Then Peter approached and asked him,
“Lord, if my brother sins against me, how often must I forgive him? As many as seven times?”
Jesus answered, I say to you, not seven times but seventy-seven times.
I love this passage, and it really challenges me. How many times, Jesus? Among all the different translations of this line, there are two versions of the number: 77 and 70 x 7. I really like 70 x 7. 490 times! With a symbolic flavor of eternity! This, in contrast with common wisdom: “Fool me once, shame on you – fool me twice, shame on me.” I am often very afraid of being fooled, of being shamed. I avoid it at all costs. Peter, like me, is stretching the limits of his imagination on this point. We can almost hear his mind working: if someone repeatedly said harsh or condescending words to him, or beat him up, or ignored his need, or stole from him, or betrayed him, what would be the outer limit of reasonable forgiveness? Jesus suggests that there is no outer limit. He points to a deeper truth. What is that truth, and how can it apply to Jesuit women? Here’s one take, in the words of comedian Erma Bombeck:
“Forgiveness is giving up all hope of a better past.”
A Jesuit man has never committed any of the above sins against me. In fact, they are pretty wonderful guys, all said. The following generalizations are widely held among women I know, when we speak of Jesuit men: Jesuit priests are safe and supportive confessors for women of faith, and brothers and priests are good collaborators in both professional and spiritual settings. These men don’t seem quite as frightened of women as some churchmen. They make intentional space in their apostolates and publications for women’s perspectives. They use gender-inclusive language. The Society of Jesus also formally allied itself with women during its 34th General Congregation of 1995. (This is a beautiful document, if you haven’t read it. Get ready to feel proud and inspired!) Jesuit men are, by-and-large, sweet, kind, creatively supportive, and respectful guys.
But for Jesuit women, that is, for women who begin to feel called to the Jesuit way of life, there is a painful undercurrent to this praise. Early in its history, the Society of Jesus formally excluded women from fully sharing in its identity and mission. The reason given in the petition, made by Saint Ignatius himself to the Pope, was practical: that religious women’s lack of mobility would be a hindrance to the works of the Society, and “the care of women religious,” including our spiritual needs, would demand too much of the men’s time and energy. Jesuit men can be “for” us, but not “with” us, in this model. The formal exclusion continues, and can feel like an oft-repeated kick in the gut as we work, recreate, learn, and pray in Jesuit institutions. We watch as our brother Jesuits travel a path of formation that we desire to walk, with all of its sacrifices, and all of its supports. We are even asked to evaluate them as they travel. But we are not asked to walk the path, to run the race, to deeply co-create. In Jesuit institutions, when we talk about “vocations,” we are almost invariably talking about men’s vocations. And the most painful part is, that there is some element of actually believing that the men matter more, that this whole thing would fall apart without them, when the whole truth is, it would fall apart without us, too. We are the secret Society of Jesus.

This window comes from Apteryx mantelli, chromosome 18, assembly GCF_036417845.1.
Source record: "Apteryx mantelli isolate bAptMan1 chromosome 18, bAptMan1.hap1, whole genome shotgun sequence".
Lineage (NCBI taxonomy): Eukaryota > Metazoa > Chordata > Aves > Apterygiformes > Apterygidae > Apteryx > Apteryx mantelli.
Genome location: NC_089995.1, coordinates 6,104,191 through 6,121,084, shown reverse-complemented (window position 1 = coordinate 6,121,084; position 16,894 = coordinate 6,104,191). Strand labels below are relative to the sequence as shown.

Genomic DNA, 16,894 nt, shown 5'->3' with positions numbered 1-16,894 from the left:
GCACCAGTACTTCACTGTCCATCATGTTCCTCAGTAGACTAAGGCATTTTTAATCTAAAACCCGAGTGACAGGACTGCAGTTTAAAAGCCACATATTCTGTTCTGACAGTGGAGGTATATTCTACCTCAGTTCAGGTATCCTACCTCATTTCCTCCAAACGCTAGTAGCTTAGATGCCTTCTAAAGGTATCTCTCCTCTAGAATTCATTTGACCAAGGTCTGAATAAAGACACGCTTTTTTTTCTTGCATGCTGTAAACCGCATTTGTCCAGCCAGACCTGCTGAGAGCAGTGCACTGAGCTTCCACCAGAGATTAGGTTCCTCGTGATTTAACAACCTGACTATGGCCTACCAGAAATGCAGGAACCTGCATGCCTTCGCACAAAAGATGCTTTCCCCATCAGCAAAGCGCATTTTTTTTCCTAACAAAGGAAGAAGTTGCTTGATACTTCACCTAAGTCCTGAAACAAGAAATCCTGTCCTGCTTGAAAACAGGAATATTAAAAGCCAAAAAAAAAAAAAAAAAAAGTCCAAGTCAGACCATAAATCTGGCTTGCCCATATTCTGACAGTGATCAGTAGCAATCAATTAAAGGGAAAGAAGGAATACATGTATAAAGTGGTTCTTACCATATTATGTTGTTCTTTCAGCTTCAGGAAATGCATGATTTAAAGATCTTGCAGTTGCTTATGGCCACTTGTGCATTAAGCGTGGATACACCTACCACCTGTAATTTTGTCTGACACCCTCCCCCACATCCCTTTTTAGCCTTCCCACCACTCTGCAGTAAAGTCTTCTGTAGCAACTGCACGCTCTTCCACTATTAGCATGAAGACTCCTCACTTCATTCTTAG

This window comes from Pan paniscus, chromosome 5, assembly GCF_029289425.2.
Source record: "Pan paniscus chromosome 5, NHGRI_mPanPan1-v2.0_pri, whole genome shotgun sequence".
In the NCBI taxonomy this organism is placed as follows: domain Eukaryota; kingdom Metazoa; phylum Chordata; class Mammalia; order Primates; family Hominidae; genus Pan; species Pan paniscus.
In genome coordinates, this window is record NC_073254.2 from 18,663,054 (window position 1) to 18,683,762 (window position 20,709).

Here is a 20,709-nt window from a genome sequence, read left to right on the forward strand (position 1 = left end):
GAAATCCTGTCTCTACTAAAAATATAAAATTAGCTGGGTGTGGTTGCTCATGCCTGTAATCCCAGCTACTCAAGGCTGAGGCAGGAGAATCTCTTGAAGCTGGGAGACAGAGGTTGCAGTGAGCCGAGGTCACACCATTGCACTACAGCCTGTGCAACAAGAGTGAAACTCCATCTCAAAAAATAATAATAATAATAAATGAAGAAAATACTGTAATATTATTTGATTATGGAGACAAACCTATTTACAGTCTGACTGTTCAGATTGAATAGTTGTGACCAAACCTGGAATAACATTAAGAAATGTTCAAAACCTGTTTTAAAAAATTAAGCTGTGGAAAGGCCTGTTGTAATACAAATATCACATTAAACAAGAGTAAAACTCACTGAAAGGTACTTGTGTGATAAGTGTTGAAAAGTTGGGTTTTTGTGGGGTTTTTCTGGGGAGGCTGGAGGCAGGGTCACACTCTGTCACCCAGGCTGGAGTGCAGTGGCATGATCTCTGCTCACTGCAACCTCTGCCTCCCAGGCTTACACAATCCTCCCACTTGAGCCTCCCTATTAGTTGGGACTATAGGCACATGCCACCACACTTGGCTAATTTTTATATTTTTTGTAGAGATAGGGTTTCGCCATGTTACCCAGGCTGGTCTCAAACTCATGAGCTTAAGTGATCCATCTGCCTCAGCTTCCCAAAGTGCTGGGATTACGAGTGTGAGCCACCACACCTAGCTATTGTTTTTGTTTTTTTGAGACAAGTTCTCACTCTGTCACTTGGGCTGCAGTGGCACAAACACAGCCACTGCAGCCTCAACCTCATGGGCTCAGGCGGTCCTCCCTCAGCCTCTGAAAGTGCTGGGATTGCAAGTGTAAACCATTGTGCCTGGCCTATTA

It is good to inquire into the complexity and contradictions of both our history and our present reality as Jesuit women. But it’s only the first step. To really see clearly and choose freely, we need to forgive Jesuit men. Our minds have spent much time pondering our brothers, and our mouths have spent many words both in praise and admiration, and in giving them a (sometimes very) hard time – needling them for the perceived good fortune of being so invested in, so resourced, so trained, so believed and so listened to, so admired, so published, so humble, so funny, so mobile, so right, so real, so “sent” – so et cetera. So human.
Admiring, envying, needling – but I ask myself, what about forgiving my brothers? What about forgiving my Church, my world? What about asking forgiveness for myself, to myself, and within myself, for sometimes buying into the notion that any formal petition to a Pope could possibly exclude me from true conversion, from the call to human flourishing and the priesthood of my baptism? I hypothesize that you have felt as I do, albeit in your own way; that maybe you have already entered this process of forgiveness; and that we might be agents of healing and inspiration to one another.
If Jesuit women are willing to forgive Jesuit men, again, again, again, then each forgiveness is an act of faith in the invisible. Each attempt to forgive these sweet, flawed, ambitious guys and our sweet, flawed, ambitious selves is an act of hope – a step out of the hope for a different past, and into the hope of a future better than we can imagine.
Ok, Jesus. 77. 70 x 7. Like Peter, I start today.